I feel like you could take a couple, wipe their minds, and then push them back together again, and if the other circumstances of their lives happened to make that coupling good for them, then they would get back together again. But equally, their lives could veer off in different directions and suddenly they wouldn’t be compatible anymore. Compatibility is a combination of the internal and the external because the external shapes the internal.

I think that everyone has multiple soulmates, and the older you get, the more time you spend in the world, the more time you spend with certain people, the number of people who could be your soulmate diminishes because your needs get more and more specific.

It’s probably not very romantic of me, but I don’t like the idea that relationships have to be super exciting. I know that there’s this idea in a lot of corners of society that your relationship has to be super fiery, or if you love each other too much and you’re too comfortable together, that’s bad. It’s really nice for relationships of all kinds, but especially romantic relationships, to just be very chill. To be good and nice, and it doesn’t change every time you come back to it. It just is what it is and you’re happy.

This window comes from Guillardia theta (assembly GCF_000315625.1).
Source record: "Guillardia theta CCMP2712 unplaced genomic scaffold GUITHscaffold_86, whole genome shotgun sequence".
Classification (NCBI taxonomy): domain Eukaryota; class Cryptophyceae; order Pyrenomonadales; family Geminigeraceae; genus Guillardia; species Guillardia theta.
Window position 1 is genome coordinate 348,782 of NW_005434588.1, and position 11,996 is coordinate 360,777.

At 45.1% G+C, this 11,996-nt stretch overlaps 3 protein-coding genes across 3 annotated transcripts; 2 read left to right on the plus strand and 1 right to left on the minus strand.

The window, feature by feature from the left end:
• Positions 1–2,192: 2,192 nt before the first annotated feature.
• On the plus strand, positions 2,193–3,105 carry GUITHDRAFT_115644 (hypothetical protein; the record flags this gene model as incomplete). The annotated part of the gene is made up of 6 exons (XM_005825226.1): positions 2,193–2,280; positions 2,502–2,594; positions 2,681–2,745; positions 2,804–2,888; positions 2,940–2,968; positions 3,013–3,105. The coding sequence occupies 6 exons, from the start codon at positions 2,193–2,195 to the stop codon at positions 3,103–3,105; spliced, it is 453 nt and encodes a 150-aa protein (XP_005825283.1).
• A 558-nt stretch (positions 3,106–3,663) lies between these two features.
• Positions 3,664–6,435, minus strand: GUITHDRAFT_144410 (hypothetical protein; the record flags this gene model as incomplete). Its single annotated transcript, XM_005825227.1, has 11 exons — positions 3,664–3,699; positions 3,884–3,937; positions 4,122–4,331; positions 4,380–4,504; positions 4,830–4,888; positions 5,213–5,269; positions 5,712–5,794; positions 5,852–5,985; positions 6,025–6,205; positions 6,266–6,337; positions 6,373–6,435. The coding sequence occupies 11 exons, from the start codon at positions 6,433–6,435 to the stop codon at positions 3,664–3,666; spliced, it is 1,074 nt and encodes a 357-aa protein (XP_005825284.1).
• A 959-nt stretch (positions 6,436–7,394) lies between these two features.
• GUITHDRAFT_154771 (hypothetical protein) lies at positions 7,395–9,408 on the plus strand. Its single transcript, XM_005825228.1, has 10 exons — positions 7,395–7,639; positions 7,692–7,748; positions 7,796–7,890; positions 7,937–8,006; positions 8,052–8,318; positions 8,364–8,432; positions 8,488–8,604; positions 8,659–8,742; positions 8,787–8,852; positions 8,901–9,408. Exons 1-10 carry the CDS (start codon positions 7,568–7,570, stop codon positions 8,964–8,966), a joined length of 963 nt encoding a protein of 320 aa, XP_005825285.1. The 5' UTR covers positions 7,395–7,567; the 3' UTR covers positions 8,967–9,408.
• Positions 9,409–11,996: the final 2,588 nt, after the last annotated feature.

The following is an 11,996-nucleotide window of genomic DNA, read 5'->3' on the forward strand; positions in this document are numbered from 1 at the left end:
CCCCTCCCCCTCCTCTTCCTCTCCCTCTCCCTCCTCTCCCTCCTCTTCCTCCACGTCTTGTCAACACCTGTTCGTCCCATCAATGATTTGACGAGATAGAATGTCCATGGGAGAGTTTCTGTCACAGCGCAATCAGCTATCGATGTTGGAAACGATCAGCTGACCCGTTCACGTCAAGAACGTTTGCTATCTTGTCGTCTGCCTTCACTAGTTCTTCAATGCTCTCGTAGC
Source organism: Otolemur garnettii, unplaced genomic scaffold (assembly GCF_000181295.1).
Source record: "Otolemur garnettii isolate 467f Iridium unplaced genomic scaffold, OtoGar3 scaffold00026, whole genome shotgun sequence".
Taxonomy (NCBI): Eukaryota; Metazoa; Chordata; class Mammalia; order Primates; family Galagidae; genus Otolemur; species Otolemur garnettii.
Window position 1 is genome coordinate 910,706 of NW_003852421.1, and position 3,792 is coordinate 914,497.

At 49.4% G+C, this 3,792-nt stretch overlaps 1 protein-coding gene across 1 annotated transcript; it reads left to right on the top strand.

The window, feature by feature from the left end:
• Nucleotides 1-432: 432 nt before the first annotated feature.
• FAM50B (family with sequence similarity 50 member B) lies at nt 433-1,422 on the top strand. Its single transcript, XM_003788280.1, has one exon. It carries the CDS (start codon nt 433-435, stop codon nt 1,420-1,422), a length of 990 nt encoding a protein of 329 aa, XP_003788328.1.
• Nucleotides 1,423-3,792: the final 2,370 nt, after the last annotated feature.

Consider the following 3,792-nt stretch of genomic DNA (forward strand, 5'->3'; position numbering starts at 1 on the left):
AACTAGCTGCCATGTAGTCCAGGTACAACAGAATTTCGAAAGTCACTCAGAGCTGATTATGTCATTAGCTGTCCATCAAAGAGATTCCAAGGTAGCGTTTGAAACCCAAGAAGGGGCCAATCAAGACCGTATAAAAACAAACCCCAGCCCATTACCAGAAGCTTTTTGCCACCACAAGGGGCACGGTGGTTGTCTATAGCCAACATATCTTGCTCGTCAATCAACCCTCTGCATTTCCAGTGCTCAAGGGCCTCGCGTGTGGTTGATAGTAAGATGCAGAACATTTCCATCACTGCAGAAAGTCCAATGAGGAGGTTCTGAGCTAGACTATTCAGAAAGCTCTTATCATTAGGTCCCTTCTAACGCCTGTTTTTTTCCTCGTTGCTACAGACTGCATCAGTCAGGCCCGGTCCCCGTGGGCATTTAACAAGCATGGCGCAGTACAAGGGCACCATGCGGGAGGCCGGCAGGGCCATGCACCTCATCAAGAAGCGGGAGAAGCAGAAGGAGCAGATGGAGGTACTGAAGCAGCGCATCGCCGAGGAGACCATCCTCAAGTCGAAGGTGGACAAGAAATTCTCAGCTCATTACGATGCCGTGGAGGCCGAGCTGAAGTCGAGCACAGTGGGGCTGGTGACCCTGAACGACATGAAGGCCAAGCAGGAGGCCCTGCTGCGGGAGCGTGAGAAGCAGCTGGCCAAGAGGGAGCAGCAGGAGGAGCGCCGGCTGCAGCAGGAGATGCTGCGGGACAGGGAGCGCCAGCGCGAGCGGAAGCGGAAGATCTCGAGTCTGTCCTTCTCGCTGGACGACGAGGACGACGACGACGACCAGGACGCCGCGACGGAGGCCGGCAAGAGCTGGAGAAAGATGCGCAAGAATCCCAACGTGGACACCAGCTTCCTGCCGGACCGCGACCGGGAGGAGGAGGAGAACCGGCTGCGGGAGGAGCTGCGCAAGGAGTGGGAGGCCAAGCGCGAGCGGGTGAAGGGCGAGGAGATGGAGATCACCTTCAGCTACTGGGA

Casey McQuiston

Courtesy of Casey McQuiston; Bita Honarvar/Vox

If you’re looking for an answer about chemistry that’s grounded in reality, I’m the wrong person to ask because I am a hopeless romantic. Also I was raised just Catholic enough to be a little bit mystical, and I feel like things are meant to be sometimes, like the universe puts things in motion.

Real compatibility is about sustainability, about something long term. To me, love is comprised of three components: respect, admiration, and enjoyment. You can admire somebody, you can respect them, but they can be a total war to hang out with. It can be hard to fall in love with someone like that. When you have all of those things present, though, that is when you have chemistry and compatibility.

On a more abstract level, it’s when your partner’s favorite things about you are your own favorite things about yourself. You can’t have true compatibility without having a really accurate picture of each other and really knowing one another on that level. With my own partner, that was when I knew this was a really compatible pairing for me: The things that they liked most about me were my favorite things about myself. You just feel really seen.

Sarah MacLean

Courtesy of Sarah MacLean; Bita Honarvar/Vox

Love is born of — it’s so cheesy to say — you loving yourself and believing that this other person makes you and your life and your path better and more valuable in some way.